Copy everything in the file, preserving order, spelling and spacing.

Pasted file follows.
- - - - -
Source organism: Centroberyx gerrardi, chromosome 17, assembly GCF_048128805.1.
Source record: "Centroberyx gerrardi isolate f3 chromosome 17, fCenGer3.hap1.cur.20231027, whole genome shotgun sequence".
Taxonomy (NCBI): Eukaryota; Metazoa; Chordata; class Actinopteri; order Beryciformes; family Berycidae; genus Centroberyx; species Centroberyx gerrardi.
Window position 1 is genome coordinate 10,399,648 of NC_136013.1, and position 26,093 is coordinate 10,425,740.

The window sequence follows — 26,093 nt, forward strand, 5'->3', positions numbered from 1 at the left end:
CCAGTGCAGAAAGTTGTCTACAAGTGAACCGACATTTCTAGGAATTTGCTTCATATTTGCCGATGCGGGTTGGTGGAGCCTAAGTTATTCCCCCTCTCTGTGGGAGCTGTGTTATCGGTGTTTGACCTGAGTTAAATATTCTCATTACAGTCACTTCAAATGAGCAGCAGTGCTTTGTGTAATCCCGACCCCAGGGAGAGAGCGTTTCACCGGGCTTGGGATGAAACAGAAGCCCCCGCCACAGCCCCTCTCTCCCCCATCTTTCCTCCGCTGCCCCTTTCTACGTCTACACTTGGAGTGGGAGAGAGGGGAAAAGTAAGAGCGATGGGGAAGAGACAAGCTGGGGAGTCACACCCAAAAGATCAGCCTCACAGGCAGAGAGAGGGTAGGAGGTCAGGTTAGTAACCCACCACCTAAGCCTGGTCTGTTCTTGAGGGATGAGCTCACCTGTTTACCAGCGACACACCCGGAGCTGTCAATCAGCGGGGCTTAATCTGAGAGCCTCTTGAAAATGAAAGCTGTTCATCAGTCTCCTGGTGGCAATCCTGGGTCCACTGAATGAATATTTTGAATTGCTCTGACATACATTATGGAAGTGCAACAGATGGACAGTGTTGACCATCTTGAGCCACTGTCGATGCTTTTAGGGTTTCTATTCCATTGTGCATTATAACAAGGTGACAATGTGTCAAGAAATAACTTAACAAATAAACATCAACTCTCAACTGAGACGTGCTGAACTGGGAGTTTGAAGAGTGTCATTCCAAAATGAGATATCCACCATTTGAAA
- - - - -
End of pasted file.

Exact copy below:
Source organism: Centroberyx gerrardi, chromosome 17, assembly GCF_048128805.1.
Source record: "Centroberyx gerrardi isolate f3 chromosome 17, fCenGer3.hap1.cur.20231027, whole genome shotgun sequence".
Taxonomy (NCBI): Eukaryota; Metazoa; Chordata; class Actinopteri; order Beryciformes; family Berycidae; genus Centroberyx; species Centroberyx gerrardi.
Window position 1 is genome coordinate 10,399,648 of NC_136013.1, and position 26,093 is coordinate 10,425,740.

The window sequence follows — 26,093 nt, forward strand, 5'->3', positions numbered from 1 at the left end:
CCAGTGCAGAAAGTTGTCTACAAGTGAACCGACATTTCTAGGAATTTGCTTCATATTTGCCGATGCGGGTTGGTGGAGCCTAAGTTATTCCCCCTCTCTGTGGGAGCTGTGTTATCGGTGTTTGACCTGAGTTAAATATTCTCATTACAGTCACTTCAAATGAGCAGCAGTGCTTTGTGTAATCCCGACCCCAGGGAGAGAGCGTTTCACCGGGCTTGGGATGAAACAGAAGCCCCCGCCACAGCCCCTCTCTCCCCCATCTTTCCTCCGCTGCCCCTTTCTACGTCTACACTTGGAGTGGGAGAGAGGGGAAAAGTAAGAGCGATGGGGAAGAGACAAGCTGGGGAGTCACACCCAAAAGATCAGCCTCACAGGCAGAGAGAGGGTAGGAGGTCAGGTTAGTAACCCACCACCTAAGCCTGGTCTGTTCTTGAGGGATGAGCTCACCTGTTTACCAGCGACACACCCGGAGCTGTCAATCAGCGGGGCTTAATCTGAGAGCCTCTTGAAAATGAAAGCTGTTCATCAGTCTCCTGGTGGCAATCCTGGGTCCACTGAATGAATATTTTGAATTGCTCTGACATACATTATGGAAGTGCAACAGATGGACAGTGTTGACCATCTTGAGCCACTGTCGATGCTTTTAGGGTTTCTATTCCATTGTGCATTATAACAAGGTGACAATGTGTCAAGAAATAACTTAACAAATAAACATCAACTCTCAACTGAGACGTGCTGAACTGGGAGTTTGAAGAGTGTCATTCCAAAATGAGATATCCACCATTTGAAA